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Agriculture in Mesopotamia and Egypt

This web page will help you find out information about Egypt and Mesopotamia. You will also find out information about farming and agriculture in Egypt and farming and agriculture in Mesopotamia. We will discuss how they are the same and how they are different.
The Nile River helped farming and agriculture in Egypt. It helped by providing silt whenever there was a flood. The Nile River floods between June and October. Crops are usually harvested during the spring. The depth of the flood was 45 feet. After floods, there would be a fertile strip along the Nile river that was 12 miles wide. There, the Egyptians would plant and grow things such as vegetables and fruits. The Nile River is the longest river in the world. Farmers sophisticated irrigation systems and used dikes to maximize the use of the Nile River. The Nile River helped the Egyptians by supplying water for the farmers and their family.
Farming brought people together. During harvest season, everyone was made to gather the crops together. Economy was based on wheat and grains. The economy grew stronger because of irrigation. Irrigation led to an increased food supply. Irrigation helped water dry lands with streams, canals, or pipes. Farmers planned for the seasonal flooding. They also used wooden plows led by a pair of oxen, but by 2800 BC, they learned how to make bronze tools. They used tools made of flint to cut wheat. They threw seed into the ground to grow fruit and vegetables. Farmers led farm animals loose to trample seeds into soil.
In Mesopotamia, there were a lot of crops to grow. Farmers raised grain, fruit, vegetables, and barn yard animals. Farmers changed their houses from reed house to brick houses. They plowed ground with stone hoes. The metal plows had a funnel shape. They filled containers with seeds. Cows would pull plow seed and the seeds would go into the ground.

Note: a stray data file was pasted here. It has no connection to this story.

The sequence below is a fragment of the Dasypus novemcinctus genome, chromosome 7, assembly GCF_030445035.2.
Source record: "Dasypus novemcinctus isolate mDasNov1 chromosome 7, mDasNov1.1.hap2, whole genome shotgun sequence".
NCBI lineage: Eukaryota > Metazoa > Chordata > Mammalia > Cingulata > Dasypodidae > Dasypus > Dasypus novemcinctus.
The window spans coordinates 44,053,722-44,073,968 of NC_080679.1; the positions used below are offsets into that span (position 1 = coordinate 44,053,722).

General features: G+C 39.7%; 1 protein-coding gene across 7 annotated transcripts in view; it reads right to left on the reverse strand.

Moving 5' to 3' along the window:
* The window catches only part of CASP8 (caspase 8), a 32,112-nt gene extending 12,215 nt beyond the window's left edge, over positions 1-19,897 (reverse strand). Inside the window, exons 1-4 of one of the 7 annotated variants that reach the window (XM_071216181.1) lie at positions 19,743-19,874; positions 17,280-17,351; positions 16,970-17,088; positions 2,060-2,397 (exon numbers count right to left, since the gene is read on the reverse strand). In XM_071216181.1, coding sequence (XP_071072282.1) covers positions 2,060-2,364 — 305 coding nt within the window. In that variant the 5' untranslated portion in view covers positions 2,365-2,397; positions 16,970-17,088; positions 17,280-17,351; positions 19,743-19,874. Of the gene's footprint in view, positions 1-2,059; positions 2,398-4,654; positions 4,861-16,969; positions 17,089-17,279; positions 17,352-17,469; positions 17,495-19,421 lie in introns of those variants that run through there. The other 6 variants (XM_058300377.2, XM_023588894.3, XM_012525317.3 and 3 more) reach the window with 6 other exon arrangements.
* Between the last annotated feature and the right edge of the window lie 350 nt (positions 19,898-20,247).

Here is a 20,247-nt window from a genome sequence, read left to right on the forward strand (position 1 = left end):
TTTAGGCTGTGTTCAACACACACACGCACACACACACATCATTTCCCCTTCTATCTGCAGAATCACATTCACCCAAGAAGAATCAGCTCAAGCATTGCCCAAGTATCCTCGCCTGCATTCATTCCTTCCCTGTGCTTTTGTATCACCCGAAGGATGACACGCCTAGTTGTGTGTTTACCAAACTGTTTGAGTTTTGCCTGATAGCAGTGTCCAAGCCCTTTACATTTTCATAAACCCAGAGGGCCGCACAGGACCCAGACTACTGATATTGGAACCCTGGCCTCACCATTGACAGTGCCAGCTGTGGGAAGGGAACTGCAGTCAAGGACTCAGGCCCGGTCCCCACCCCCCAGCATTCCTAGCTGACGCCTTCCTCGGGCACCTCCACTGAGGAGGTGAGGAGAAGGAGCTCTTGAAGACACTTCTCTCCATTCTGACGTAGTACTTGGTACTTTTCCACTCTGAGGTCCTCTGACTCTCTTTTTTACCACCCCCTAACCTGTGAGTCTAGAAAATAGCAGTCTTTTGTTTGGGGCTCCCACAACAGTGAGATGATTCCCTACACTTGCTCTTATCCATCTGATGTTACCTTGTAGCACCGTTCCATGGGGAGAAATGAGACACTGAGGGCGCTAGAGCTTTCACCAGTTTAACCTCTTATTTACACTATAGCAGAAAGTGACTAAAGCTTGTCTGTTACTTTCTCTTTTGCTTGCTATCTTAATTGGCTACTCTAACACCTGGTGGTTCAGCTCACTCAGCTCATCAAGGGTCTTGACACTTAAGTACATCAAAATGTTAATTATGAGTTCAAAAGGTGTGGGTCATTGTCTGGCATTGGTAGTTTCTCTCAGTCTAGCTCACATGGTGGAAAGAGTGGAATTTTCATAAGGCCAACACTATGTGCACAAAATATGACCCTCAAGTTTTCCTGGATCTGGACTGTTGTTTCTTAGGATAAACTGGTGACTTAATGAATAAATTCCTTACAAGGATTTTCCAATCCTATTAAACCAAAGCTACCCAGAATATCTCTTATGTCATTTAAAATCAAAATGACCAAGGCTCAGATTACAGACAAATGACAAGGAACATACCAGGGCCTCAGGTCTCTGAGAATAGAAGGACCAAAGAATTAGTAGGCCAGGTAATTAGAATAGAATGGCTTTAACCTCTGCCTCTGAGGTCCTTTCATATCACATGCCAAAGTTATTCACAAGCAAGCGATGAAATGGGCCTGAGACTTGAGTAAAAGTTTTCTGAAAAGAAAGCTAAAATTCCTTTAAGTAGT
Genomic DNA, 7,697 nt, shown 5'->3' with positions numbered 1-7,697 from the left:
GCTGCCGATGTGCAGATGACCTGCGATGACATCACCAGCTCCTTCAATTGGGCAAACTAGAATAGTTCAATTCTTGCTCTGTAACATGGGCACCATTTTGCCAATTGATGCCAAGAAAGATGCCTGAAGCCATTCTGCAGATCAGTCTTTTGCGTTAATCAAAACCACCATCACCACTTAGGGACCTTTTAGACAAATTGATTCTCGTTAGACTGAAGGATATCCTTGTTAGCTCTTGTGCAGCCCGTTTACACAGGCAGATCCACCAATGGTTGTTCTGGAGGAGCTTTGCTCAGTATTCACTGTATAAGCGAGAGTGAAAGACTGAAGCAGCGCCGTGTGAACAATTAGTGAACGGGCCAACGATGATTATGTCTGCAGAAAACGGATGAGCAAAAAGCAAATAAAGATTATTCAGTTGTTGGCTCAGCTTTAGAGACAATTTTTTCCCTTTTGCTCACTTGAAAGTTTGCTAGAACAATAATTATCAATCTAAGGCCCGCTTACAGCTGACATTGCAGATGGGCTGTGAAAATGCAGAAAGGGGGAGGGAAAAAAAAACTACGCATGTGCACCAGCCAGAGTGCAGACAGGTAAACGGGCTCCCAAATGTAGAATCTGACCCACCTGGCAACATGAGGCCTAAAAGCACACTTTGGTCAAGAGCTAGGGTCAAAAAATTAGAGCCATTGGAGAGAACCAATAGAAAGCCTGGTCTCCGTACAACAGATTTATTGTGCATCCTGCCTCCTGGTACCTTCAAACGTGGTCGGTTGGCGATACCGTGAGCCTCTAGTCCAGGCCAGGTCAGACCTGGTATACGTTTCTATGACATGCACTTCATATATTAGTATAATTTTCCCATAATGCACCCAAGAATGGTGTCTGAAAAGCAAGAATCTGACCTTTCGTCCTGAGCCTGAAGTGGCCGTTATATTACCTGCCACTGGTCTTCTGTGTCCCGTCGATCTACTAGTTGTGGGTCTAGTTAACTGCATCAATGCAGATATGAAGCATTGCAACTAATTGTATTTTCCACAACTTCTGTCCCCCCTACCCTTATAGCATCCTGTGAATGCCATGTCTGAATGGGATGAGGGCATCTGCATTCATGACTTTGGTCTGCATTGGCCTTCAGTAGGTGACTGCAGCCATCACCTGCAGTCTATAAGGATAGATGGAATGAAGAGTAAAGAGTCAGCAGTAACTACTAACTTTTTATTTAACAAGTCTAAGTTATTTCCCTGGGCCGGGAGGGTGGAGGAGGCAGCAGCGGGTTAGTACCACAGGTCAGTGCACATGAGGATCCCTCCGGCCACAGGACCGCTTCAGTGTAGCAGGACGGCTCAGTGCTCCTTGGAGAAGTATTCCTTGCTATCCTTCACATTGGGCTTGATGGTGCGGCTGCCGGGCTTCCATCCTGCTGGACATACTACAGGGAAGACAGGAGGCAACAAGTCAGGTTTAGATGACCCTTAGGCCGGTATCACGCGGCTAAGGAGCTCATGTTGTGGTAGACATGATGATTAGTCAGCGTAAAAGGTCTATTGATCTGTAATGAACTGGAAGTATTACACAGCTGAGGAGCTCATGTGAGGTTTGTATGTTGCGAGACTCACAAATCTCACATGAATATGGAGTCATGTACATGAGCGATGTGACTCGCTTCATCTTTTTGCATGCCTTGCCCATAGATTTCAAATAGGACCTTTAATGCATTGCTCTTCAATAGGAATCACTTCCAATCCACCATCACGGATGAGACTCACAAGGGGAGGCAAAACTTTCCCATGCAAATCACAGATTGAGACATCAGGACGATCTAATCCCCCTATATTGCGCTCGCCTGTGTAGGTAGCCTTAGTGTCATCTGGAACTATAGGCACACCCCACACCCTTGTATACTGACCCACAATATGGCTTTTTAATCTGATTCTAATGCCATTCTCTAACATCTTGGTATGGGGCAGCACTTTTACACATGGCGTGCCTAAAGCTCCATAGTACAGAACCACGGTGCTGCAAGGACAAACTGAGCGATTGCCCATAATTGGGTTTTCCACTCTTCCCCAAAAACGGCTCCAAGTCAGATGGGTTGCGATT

This method was quick and easy. Sumerians had handbooks that told much how to plant crops.
Irrigation helped tremendously. Like the Egyptians depended on the Nile River, Mesopotamians depended on the Tigris and Euphrates Rivers. The silt left over from the flooding of these rivers made the soil fertile. Irrigation produced an extra supply of food. Farmers would trade would trade grain for lumber and stone. Farmers didn't have money so they used their crops. The climate of the Mesopotamia was dry. There was very little rainfall. Farmers had to do find ways to find water for their crops. In the spring and early summer, melting snow from the northern mountains to overflow the crops. The floods were violent and unpredictable. They destroyed villages and took many lives. Floods sometimes caused rivers to change courses. A lot of trouble is caused to the farmers' crops when river change course.
Mesopotamia wheat and barley were most important grown crops by the Sumerians.


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